Why my JPR po­si­tion is un­ten­able

The head of the In­sti­tute for Jewish Pol­icy Re­search has dan­ger­ous views, ar­gues Lord Kalms

The Jewish Chronicle - - Comment & Analysis -

Antony Ler­man’s ar­ti­cle in last week’s JC added disin­gen­u­ous­ness to his dan­ger­ous ar­gu­ment.

In his speech in March 2005 in Hamp­stead Town Hall, Ler­man clearly and specif­i­cally called for the dis­mem­ber­ing of the State of Is­rael. He calls for “one Is­rael/Pales­tine state in a fed­eral or con­fed­eral struc­ture” in which na­tion­al­ism, Jewish and Pales­tinian, is su­per­seded by a civic pa­tri­o­tism.

Is­rael’s law of re­turn is to be aban­doned and Pales­tinian refugees dealt with on the ba­sis of a recog­ni­tion of their right of re­turn. That is the core of his propo­si­tion. There is a lot more of sim­i­lar ilk. Is it sur­pris­ing that Isi Leibler de­scribes it as ob­scene?

Ler­man is con­temp­tu­ous of Isi Leibler. How about Alan Der­showitz, one of our out­stand­ing Jewish thinkers; is he to be dis­missed in the same fash­ion for crit­i­cis­ing sim­i­lar views and call­ing them crack­pot?

Of course, Antony Ler­man is en­ti­tled to his views. In­deed, most Jews in the di­as­pora have dif­fer­ent ideas as to some as­pects of how Is­rael should be man­aged. For­tu­nately, the ma­jor­ity do not ar­gue for dis­em­bow­elling the state, merely im­prov­ing its weak­nesses. But Ler­man has ad­di­tional re­spon­si­bil­i­ties, which to some might cir­cum­scribe his right to ex­press such an ex­treme sce­nario. He is, af­ter all, the ex­ec­u­tive di­rec­tor of the In­sti­tute for Jewish Pol­icy Re­search (JPR). A well-re­spected think­tank with a long tra­di­tion of analysing an­tisemitism and of sup­port­ing the State of Is­rael.

The JPR is funded by do­na­tions from the com­mu­nity on the rea­son­able as­sump­tion that it stands firmly be­hind the vast ma­jor­ity of the di­as­pora’s de­sire for a strong and per­ma­nent State of Is­rael.

Ler­man’s views are in to­tal con­tra­dic­tion of that con­cept.

The dan­ger of a man like Ler­man be­ing in charge is that he is seen by oth­ers to be an author­ity on Is­rael. In­deed, re­cently, in an ar­ti­cle in The Econ­o­mist dated Jan­uary 13 and en­ti­tled “Sec­ond Thoughts About the Promised Land”, there was ob­vi­ously a ma­jor in­put both quoted and im­plied from Ler­man (read Alex Brum­mer, JC, Jan­uary 19). As a con­se­quence, the ar­ti­cle sub­stan­tially mis­rep­re­sented the views of the di­as­pora and the con­clu­sions were less favourable than if they had been given a more bal­anced opin­ion. Ler­man is thus in a pow­er­ful po­si­tion to re­flect an opin­ion on the fu­ture of Is­rael which is nei­ther shared by nor makes sense to the vast ma­jor­ity of the Jewish com­mu­nity world­wide.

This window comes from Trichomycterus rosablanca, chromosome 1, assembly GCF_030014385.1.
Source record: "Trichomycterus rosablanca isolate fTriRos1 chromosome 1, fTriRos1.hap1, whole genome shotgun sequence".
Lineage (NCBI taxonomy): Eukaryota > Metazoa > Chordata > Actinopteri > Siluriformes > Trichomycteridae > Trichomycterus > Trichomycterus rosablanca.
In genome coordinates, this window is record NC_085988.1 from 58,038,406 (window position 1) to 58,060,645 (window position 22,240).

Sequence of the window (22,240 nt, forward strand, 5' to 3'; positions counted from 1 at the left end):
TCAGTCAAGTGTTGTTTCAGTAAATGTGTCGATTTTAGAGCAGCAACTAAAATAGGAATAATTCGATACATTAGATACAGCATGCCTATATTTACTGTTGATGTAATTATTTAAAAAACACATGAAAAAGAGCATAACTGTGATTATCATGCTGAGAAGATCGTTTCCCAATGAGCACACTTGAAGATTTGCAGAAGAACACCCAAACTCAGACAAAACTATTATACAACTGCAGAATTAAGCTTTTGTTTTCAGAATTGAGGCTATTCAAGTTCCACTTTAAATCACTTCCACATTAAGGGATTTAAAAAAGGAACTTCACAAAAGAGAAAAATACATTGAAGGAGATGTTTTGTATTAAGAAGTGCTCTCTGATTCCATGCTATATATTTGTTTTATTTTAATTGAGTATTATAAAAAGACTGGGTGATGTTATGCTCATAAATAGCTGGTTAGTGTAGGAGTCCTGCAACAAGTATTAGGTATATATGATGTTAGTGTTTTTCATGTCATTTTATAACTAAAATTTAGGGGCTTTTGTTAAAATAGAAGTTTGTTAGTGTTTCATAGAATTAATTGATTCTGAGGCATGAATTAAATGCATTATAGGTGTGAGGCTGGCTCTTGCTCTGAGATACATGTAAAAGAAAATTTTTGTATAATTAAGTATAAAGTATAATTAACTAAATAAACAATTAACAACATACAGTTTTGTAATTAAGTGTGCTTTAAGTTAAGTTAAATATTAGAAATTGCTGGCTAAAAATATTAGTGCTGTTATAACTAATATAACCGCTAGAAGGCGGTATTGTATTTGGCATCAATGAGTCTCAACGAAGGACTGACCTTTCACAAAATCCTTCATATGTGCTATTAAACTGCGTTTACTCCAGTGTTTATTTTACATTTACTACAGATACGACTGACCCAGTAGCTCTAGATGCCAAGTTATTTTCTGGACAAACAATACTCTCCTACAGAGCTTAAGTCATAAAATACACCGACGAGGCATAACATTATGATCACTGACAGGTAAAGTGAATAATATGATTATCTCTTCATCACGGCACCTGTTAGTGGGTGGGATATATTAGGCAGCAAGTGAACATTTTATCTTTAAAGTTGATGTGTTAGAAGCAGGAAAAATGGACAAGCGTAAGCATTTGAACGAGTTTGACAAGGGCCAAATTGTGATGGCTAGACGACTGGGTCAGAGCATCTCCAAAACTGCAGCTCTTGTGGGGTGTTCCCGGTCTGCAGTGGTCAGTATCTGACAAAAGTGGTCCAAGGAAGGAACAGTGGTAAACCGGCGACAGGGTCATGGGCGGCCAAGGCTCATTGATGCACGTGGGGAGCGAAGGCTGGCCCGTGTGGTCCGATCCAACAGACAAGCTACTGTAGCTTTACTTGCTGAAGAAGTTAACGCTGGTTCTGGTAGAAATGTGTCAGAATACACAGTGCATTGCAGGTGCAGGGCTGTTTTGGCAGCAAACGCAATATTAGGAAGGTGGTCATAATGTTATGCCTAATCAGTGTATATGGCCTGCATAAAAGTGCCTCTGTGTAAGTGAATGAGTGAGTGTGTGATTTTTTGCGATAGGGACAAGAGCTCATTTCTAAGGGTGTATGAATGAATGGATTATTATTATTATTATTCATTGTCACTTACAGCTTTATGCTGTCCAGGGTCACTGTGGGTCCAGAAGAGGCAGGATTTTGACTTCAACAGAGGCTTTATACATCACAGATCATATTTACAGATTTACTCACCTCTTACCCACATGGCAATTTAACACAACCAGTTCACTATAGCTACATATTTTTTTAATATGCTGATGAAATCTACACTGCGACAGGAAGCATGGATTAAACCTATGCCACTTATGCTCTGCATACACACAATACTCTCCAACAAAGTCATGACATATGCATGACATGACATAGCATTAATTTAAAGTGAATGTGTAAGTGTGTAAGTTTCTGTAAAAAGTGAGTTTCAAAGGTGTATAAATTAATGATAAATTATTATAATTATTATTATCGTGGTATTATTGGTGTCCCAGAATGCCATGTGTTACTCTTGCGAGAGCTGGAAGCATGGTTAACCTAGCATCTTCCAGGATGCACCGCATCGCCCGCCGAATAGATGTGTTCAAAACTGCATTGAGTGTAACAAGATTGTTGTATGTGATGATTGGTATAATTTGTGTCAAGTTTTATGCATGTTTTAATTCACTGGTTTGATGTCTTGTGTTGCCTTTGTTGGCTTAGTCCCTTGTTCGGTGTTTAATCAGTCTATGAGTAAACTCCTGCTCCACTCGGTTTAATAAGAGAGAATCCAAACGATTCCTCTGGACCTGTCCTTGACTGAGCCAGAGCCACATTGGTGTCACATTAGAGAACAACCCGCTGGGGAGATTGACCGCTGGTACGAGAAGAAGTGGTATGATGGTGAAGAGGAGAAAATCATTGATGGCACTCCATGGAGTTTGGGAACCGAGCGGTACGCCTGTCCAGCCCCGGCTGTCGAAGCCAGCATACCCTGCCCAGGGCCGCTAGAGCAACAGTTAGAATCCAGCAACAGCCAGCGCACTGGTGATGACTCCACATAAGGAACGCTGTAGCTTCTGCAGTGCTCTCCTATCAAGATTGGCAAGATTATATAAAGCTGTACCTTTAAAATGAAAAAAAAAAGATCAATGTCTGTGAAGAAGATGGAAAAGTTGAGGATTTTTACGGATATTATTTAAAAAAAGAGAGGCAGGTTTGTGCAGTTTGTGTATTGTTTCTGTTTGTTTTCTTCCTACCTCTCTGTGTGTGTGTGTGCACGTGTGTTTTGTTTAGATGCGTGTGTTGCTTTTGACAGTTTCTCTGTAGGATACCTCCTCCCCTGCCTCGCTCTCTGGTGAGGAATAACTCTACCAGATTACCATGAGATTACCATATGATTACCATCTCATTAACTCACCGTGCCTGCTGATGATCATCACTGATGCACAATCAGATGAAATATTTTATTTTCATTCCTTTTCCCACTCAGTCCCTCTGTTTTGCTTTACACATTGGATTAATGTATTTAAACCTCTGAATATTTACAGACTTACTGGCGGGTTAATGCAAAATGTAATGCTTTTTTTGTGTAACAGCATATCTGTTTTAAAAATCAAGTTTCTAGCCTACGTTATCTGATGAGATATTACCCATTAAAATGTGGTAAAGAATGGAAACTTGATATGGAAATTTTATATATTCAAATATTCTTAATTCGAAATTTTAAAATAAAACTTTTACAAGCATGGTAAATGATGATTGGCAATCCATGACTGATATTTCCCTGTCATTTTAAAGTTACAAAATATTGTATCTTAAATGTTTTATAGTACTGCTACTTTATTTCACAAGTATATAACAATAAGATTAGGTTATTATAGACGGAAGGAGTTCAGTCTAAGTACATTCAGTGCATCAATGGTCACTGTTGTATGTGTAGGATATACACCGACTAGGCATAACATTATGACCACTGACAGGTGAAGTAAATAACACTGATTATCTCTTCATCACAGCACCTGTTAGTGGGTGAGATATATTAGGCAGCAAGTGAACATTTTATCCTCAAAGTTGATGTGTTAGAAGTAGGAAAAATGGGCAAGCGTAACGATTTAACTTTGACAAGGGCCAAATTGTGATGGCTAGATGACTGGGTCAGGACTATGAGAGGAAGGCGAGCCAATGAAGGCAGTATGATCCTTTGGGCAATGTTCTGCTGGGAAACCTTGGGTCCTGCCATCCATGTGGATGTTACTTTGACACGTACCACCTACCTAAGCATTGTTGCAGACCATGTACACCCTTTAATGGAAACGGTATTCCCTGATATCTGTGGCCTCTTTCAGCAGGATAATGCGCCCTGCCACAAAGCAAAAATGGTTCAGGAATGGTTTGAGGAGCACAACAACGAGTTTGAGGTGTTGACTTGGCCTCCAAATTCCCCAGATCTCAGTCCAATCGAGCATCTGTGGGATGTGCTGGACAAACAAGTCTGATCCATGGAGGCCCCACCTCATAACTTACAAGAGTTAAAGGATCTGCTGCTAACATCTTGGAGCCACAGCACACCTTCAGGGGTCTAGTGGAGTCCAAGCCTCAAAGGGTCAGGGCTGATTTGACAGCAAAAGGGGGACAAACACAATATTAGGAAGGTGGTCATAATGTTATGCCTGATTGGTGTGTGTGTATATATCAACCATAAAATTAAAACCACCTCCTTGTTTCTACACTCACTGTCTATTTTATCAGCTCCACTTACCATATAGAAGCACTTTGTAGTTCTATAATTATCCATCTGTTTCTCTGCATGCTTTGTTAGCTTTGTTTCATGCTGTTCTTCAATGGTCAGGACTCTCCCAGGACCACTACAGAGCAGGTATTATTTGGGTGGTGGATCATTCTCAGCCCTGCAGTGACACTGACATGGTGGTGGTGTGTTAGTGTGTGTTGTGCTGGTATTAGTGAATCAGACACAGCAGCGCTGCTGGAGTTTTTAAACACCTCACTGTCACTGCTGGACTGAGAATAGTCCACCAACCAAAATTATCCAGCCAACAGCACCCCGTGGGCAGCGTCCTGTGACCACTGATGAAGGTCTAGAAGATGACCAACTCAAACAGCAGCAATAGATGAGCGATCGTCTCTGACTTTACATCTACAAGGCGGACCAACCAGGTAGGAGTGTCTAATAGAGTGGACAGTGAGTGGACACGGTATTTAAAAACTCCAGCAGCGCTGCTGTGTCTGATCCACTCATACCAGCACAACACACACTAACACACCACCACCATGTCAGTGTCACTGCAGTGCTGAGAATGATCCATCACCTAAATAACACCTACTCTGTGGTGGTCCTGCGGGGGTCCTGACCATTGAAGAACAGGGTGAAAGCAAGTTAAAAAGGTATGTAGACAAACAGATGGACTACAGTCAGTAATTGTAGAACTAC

When the pre­vi­ous ex­ec­u­tive di­rec­tor, Barry Kos­min, left the JPR and Antony Ler­man was ap­pointed, I ad­mit I was un­aware of his dan­ger­ous and un­ac­cept­able views, con­trary to my con­cept of the role of the di­as­pora — to sup­port the State of Is­rael, warts and all.

That il­lu­sion is no longer. Ler­man has stated un­equiv­o­cally where he stands and, in my view, his ideas are nei­ther tol­er­a­ble nor in­deed in­tel­li­gent in his present role.

My per­sonal po­si­tion is one of deep em­bar­rass­ment. I am hon­orary vice-pres­i­dent of the JPR. A role I ac­cepted prior to Mr Ler­man join­ing the or­gan­i­sa­tion. That role in the cir­cum­stances is un­ten­able.

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